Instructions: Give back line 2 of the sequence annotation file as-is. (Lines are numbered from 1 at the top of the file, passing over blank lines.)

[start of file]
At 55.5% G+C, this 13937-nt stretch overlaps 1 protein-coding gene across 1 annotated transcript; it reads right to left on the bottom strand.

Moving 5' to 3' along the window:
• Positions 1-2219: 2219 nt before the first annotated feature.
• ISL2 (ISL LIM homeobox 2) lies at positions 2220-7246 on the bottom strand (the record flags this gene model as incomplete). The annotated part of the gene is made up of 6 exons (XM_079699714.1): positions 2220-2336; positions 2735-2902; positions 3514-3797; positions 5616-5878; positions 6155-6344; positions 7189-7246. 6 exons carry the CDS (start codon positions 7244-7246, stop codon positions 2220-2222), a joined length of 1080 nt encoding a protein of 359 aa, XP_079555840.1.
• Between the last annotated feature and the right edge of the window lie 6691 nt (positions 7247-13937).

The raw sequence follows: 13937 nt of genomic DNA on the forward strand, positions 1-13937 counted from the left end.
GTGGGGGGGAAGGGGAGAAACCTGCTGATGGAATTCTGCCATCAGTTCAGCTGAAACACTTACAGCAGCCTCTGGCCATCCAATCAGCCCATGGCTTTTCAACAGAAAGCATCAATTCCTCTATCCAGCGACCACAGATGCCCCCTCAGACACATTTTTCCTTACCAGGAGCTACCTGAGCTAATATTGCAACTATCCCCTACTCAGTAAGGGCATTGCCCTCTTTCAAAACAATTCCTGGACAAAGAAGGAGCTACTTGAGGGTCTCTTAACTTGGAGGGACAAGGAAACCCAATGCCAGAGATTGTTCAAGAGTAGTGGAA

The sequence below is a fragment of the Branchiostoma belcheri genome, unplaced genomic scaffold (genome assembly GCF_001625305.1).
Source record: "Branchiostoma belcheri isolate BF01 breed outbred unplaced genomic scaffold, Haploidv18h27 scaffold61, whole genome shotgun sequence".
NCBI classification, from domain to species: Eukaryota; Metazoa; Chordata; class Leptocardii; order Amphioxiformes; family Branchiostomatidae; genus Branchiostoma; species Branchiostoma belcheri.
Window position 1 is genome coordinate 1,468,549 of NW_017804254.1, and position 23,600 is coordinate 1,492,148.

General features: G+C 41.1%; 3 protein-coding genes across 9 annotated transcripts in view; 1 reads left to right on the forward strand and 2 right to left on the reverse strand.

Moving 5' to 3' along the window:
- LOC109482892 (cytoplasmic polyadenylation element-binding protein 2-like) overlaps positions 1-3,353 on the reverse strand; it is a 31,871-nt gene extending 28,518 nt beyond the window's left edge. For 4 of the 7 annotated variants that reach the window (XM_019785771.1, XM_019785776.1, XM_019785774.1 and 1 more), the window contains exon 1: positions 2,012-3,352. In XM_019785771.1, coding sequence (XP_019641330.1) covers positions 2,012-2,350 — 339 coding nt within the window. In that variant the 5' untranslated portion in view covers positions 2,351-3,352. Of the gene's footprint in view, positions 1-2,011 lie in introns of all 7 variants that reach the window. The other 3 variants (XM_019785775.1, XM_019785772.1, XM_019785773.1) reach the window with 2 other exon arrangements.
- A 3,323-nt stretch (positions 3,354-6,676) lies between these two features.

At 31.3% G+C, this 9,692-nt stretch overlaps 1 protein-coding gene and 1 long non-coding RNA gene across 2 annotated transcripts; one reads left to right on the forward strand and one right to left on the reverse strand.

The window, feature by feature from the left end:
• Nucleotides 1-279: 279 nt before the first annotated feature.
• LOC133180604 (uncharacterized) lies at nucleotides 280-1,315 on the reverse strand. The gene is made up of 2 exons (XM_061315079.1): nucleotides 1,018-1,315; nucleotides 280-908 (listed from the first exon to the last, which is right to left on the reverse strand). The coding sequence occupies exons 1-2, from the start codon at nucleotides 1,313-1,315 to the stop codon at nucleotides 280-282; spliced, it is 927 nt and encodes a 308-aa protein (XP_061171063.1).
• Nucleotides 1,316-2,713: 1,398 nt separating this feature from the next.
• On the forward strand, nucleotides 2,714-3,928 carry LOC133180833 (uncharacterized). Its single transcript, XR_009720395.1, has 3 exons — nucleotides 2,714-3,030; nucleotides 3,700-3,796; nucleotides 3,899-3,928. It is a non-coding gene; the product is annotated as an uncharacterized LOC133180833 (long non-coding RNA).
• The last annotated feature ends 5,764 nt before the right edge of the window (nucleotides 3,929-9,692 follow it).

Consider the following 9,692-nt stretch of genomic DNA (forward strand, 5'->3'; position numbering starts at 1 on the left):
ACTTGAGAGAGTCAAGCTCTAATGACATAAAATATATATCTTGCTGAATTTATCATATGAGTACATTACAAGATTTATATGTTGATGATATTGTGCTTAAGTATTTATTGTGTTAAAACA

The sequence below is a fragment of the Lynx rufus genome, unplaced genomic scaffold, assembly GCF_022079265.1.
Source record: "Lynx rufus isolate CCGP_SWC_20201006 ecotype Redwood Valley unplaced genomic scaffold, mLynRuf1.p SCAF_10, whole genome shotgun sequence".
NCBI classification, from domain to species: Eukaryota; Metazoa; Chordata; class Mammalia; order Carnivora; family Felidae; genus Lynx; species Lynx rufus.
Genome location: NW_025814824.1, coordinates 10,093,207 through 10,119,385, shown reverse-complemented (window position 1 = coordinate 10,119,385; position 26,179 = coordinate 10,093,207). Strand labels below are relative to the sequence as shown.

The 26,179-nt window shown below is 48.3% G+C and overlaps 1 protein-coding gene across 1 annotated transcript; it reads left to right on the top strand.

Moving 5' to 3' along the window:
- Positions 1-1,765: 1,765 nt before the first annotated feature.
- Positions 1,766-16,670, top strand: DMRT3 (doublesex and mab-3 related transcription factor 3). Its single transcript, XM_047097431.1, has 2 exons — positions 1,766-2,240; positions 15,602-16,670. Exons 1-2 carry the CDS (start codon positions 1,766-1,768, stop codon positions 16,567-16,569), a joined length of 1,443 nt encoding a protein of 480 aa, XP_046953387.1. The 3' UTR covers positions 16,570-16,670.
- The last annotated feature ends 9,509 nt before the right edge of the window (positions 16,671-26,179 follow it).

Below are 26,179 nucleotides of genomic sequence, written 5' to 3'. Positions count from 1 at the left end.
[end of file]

Moving 5' to 3' along the window: